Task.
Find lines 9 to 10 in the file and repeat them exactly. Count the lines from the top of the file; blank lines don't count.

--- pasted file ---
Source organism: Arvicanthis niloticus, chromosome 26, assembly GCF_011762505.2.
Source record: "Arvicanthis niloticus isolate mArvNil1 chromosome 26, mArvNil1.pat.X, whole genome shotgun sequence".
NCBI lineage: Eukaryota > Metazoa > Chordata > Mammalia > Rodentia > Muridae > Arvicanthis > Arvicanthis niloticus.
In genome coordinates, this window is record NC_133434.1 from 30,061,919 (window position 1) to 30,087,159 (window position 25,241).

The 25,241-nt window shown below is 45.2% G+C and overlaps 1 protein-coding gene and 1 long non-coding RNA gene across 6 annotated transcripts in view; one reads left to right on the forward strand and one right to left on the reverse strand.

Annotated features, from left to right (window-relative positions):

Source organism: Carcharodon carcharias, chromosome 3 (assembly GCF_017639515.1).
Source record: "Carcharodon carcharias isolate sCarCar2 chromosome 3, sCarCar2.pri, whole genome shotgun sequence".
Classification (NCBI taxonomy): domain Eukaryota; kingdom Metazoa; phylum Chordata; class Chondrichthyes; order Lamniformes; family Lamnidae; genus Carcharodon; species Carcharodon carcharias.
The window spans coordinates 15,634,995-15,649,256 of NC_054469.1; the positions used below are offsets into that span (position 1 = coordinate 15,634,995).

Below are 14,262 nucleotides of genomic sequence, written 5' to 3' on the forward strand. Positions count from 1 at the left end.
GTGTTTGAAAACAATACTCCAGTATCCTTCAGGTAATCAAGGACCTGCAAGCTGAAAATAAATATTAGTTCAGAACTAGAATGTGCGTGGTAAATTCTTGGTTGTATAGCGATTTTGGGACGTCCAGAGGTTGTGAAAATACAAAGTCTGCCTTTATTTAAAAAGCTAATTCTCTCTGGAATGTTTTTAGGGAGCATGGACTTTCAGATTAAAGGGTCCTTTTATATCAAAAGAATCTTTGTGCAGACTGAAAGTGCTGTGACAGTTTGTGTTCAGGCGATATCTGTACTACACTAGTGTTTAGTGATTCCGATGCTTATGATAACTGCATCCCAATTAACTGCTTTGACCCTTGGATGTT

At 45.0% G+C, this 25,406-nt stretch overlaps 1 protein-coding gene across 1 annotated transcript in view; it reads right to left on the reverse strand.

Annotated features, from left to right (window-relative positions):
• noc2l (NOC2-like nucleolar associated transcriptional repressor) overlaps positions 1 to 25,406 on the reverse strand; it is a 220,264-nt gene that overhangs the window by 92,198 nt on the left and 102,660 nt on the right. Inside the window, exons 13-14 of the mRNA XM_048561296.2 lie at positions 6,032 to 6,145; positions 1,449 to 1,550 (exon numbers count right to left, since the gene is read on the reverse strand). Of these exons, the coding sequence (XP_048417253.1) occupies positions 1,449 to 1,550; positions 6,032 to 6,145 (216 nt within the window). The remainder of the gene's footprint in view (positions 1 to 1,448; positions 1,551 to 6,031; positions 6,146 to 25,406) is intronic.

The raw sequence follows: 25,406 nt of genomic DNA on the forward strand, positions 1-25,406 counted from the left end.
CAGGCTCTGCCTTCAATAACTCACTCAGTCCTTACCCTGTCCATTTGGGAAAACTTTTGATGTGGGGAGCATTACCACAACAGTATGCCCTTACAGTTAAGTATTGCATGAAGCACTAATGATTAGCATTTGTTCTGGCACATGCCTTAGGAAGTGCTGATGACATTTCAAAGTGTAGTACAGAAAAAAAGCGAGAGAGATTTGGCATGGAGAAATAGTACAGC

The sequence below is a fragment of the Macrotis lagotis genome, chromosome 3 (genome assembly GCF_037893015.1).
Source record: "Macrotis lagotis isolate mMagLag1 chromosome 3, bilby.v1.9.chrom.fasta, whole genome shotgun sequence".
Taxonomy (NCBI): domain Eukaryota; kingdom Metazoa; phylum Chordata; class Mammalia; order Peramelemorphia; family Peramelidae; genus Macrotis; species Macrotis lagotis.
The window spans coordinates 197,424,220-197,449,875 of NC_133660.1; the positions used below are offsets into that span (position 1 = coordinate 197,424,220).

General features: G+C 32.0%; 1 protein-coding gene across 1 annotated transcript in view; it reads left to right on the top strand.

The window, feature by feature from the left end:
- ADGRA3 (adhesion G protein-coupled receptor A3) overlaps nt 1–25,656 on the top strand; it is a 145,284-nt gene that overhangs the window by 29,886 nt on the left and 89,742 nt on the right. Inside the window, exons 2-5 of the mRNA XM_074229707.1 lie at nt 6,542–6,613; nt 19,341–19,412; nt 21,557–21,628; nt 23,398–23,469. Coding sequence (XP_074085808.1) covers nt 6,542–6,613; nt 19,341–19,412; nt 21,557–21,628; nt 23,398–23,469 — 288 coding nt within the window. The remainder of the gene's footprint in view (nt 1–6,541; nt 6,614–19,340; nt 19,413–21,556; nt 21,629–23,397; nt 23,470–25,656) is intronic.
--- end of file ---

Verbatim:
Classification (NCBI taxonomy): domain Eukaryota; kingdom Metazoa; phylum Chordata; class Chondrichthyes; order Lamniformes; family Lamnidae; genus Carcharodon; species Carcharodon carcharias.
The window spans coordinates 15,634,995-15,649,256 of NC_054469.1; the positions used below are offsets into that span (position 1 = coordinate 15,634,995).